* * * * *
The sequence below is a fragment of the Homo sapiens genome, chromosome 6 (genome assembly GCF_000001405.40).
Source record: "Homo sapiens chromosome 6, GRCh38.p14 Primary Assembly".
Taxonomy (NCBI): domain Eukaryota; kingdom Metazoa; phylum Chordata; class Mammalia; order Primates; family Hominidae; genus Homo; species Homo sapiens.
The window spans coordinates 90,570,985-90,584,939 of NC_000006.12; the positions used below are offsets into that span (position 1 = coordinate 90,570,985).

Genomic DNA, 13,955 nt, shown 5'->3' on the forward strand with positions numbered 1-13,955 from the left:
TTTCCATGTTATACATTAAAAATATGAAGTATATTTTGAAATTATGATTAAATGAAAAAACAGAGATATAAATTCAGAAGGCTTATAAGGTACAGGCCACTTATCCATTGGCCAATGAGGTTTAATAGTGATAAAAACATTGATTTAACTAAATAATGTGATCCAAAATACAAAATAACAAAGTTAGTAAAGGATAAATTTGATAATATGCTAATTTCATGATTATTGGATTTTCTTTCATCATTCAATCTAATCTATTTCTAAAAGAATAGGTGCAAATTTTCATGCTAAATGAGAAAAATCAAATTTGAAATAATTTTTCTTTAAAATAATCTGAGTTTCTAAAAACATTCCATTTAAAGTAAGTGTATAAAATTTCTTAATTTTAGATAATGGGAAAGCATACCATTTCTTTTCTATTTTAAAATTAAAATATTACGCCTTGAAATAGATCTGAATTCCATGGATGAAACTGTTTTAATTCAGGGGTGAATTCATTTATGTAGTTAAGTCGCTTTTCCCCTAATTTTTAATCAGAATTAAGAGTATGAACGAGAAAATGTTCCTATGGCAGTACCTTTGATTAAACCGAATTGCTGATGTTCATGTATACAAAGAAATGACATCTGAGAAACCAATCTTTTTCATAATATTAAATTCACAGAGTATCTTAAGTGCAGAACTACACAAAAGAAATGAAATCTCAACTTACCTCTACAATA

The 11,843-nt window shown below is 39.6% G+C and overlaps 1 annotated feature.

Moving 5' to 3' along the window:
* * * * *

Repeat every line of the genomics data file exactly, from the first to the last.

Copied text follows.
The sequence below is a fragment of the Homo sapiens genome, chromosome 6 (genome assembly GCF_000001405.40).
Source record: "Homo sapiens chromosome 6, GRCh38.p14 Primary Assembly".
Taxonomy (NCBI): domain Eukaryota; kingdom Metazoa; phylum Chordata; class Mammalia; order Primates; family Hominidae; genus Homo; species Homo sapiens.
The window spans coordinates 90,570,985-90,584,939 of NC_000006.12; the positions used below are offsets into that span (position 1 = coordinate 90,570,985).

Genomic DNA, 13,955 nt, shown 5'->3' on the forward strand with positions numbered 1-13,955 from the left:
TTTCCATGTTATACATTAAAAATATGAAGTATATTTTGAAATTATGATTAAATGAAAAAACAGAGATATAAATTCAGAAGGCTTATAAGGTACAGGCCACTTATCCATTGGCCAATGAGGTTTAATAGTGATAAAAACATTGATTTAACTAAATAATGTGATCCAAAATACAAAATAACAAAGTTAGTAAAGGATAAATTTGATAATATGCTAATTTCATGATTATTGGATTTTCTTTCATCATTCAATCTAATCTATTTCTAAAAGAATAGGTGCAAATTTTCATGCTAAATGAGAAAAATCAAATTTGAAATAATTTTTCTTTAAAATAATCTGAGTTTCTAAAAACATTCCATTTAAAGTAAGTGTATAAAATTTCTTAATTTTAGATAATGGGAAAGCATACCATTTCTTTTCTATTTTAAAATTAAAATATTACGCCTTGAAATAGATCTGAATTCCATGGATGAAACTGTTTTAATTCAGGGGTGAATTCATTTATGTAGTTAAGTCGCTTTTCCCCTAATTTTTAATCAGAATTAAGAGTATGAACGAGAAAATGTTCCTATGGCAGTACCTTTGATTAAACCGAATTGCTGATGTTCATGTATACAAAGAAATGACATCTGAGAAACCAATCTTTTTCATAATATTAAATTCACAGAGTATCTTAAGTGCAGAACTACACAAAAGAAATGAAATCTCAACTTACCTCTACAATA

The 11,843-nt window shown below is 39.6% G+C and overlaps 1 annotated feature.

Moving 5' to 3' along the window: